Labour hit the campaign trail in Meath last Wednesday afternoon, this time hoping to capture the imagination of younger voters when party leader Eamon Gilmore visited St Peter’s College in Dunboyne.
With their campaign team in tow, Eamon Gilmore and Meath East candidate Dominic Hannigan arrived at the school, followed by a large posse of journalists and camera crews who all wanted to talk about the 'big debate’ the previous night.
How did he think the debate went? Would he more aggressive next time? Had he been overcoached? The questions were coming thick and fast.
“Nobody is going to go into a polling station in 16 days’ time, bite on a pencil and wonder to themselves whose debating tactics are best,” responded Gilmore. Whether he was overcoached was a matter of opinion but the only verdict he was interested in was on polling day.
From here it was into the school library for Gilmore and Hannigan to be grilled by members of the students’ council. First up, a student asked how Labour was going to create all the jobs it was talking about?
In the short term, Gilmore said they needed to get people back to work, and would be setting up a jobs fund and providing incentives to employers to take on staff by giving them a holiday from PRSI contributions.
They would get construction workers back at work building schools and in energy conservation and, in the long-term, they would be looking at the food industry, alternative energy and tourism, and expanding international trade, he claimed.
Other questions centred on Labour’s waste and landfill policy, their position on the place of Irish in the education system, public transport and developers avoiding liability by transferring assets to their spouses. But it came back to jobs; just how was Labour going to find the €500m for their jobs fund? Gilmore went on to outline their budgetary proposals.
Then it was the IMF deal. One student pointed out that Jean-Claude Trichet (of the ECB) had said in no uncertain terms that it could not happen, and wanted to know why Gilmore was telling everyone they were going to change the interest rates Ireland pays. “And what makes you think yourself and Joan Burton can can do better than Brian Cowen and Brian Lenihan did?” he asked.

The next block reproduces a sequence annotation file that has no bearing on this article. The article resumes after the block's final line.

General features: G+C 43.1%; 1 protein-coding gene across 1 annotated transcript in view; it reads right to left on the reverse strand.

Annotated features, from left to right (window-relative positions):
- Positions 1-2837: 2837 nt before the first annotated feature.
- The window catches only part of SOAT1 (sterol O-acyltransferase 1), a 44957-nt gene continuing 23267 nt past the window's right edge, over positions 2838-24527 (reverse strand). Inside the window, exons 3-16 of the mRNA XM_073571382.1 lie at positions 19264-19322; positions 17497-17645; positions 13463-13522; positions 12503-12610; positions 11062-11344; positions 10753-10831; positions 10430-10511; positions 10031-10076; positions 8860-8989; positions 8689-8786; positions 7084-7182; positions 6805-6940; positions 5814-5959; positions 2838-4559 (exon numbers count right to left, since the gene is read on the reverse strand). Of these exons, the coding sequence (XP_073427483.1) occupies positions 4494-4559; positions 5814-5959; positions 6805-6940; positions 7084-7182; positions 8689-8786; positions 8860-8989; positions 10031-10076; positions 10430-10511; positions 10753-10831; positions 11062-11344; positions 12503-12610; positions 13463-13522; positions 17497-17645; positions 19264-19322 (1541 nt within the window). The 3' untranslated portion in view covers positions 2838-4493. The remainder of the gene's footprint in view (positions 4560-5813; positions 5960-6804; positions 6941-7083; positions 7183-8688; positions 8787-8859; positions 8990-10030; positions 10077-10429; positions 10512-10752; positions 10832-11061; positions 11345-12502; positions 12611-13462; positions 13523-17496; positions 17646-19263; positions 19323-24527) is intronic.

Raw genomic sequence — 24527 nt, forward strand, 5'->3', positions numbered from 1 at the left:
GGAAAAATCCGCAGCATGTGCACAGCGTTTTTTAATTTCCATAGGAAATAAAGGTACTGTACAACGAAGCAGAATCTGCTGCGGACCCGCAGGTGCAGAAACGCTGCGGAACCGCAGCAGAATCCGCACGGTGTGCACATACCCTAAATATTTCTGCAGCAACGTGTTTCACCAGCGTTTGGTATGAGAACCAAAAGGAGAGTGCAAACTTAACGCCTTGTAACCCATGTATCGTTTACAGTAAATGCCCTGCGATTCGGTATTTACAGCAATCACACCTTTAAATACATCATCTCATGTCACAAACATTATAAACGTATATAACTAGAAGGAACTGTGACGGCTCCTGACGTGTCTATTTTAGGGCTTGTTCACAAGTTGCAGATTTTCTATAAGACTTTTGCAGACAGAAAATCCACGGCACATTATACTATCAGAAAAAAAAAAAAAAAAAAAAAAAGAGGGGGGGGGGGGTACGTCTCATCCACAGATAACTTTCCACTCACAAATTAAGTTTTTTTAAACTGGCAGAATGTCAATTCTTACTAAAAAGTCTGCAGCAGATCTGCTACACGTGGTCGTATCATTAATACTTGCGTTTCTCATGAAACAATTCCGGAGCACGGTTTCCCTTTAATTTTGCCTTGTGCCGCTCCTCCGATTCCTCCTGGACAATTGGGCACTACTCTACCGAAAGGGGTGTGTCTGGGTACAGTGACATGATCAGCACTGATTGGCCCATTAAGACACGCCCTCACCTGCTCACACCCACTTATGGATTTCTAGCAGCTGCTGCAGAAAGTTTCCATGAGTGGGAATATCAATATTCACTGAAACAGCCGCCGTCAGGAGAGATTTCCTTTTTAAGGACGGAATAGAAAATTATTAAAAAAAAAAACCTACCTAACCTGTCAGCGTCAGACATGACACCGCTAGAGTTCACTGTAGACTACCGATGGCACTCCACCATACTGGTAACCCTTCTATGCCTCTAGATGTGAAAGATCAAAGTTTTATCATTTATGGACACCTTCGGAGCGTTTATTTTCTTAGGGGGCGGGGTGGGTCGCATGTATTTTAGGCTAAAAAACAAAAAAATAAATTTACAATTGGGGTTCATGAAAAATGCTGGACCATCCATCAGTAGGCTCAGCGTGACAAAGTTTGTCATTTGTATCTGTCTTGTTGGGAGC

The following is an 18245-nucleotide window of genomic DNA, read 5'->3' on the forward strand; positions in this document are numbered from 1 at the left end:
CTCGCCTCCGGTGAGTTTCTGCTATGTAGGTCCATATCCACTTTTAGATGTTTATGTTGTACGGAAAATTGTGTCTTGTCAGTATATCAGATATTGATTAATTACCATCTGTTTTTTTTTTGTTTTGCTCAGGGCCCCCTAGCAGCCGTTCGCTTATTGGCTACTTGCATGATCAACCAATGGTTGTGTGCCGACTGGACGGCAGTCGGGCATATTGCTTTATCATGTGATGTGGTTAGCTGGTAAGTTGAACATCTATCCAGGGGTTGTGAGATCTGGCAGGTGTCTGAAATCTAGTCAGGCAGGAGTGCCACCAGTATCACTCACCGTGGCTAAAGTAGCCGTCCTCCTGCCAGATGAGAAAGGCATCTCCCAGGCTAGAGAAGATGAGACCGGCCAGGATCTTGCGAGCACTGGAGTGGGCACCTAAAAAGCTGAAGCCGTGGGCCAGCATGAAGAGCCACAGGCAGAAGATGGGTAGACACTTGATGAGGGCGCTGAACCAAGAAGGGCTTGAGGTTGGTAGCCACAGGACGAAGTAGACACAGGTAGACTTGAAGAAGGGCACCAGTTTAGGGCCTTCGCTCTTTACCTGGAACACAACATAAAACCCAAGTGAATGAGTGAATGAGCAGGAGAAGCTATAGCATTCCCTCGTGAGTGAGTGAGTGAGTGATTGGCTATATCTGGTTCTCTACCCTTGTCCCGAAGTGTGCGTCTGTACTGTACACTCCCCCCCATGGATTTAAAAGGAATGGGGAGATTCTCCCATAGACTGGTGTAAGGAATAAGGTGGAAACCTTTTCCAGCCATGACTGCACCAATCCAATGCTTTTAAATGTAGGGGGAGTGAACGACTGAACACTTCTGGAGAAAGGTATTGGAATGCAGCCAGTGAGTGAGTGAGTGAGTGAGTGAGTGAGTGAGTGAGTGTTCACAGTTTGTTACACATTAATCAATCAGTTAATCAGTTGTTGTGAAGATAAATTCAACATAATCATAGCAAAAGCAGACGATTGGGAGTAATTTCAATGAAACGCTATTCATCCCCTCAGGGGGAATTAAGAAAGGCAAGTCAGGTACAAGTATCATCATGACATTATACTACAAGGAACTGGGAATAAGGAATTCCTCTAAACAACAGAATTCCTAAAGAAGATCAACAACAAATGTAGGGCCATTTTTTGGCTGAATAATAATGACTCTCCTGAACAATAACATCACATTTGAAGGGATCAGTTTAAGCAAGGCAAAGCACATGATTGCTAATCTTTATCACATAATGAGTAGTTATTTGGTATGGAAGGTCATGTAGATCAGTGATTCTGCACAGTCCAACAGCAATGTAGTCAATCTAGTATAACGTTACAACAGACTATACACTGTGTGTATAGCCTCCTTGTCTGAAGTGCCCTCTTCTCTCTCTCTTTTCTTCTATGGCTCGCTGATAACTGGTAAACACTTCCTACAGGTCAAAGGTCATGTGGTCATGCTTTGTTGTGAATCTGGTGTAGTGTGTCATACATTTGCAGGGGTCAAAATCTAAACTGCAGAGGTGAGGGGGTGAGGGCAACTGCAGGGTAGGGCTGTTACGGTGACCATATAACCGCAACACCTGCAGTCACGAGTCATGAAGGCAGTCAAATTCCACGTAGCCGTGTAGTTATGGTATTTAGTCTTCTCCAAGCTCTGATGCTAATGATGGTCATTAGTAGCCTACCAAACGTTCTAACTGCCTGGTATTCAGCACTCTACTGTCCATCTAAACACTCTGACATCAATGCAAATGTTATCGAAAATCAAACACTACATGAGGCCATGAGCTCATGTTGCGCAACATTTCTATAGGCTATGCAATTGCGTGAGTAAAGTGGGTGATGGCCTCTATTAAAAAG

Deputy Gilmore said the deal would have to be renegotiated or it would cripple the country, adding that it makes the Irish taxpayer totally responsible for all the burden while the bondholders get off.
School principal Eamonn Gaffney wanted to know about Post Leaving Certificate courses and if Labour would lift the cap on the numbers. He said they have 400 students on PLC courses in St Peter’s and were funding 150 of these themselves. Meath’s limit was just two places per thousand while other areas had approved numbers of 17-18 per thousand.
Deputy Gilmore said he would lift the cap and that further education was an area that could get people off the dole and back to work. He spoke of their plans for better integration betwteen the social welfare system and the education and training system.
Senator Hannigan said the issue of PLC numbers was something he had brought up in the Senate and with the Department of Education and that if elected he would make sure the next minister is aware of the situation.
As Gilmore’s handlers wrapped things up, student Sinead Cornyn wanted to know what advice he had for young people thinking of entering politics? Gilmore told how there was no better privilege than being elected and spoke of the huge tranfer of authority and responsibility that occurs when somebody makes their decision in a polling station.
Padraig Gallagher wanted to know why Gilmore would go into government with a man who is afraid to take part in the debate with Vincent Browne. “Enda would have to answer for himself,” replied Gilmore.
Asked about Labour’s chances of winning a seat in the Meath constituencies, Deputy Gilmore said he was very confident that Senator Hannigan would be elected in Meath East and Jenny McHugh in Meath West and that they were both very strong candidates.
Senator Hannigan said he was really enjoying the campaign, and found it the most engaging campaign he had been involved in with people asking lots of questions and really giving the candidates a grilling on the doorsteps. He said people want change and he hoped these people would come Labour’s way, he added.
After a quick stop for lunch in Dunshaughlin, Gilmore joined Meath West Labour candidate Jenny McHugh at Eason in Navan where he read a story to local schoolchildren and spoke about Labour’s literacy policy.
This was followed by a walkabout in Navan Town Centre.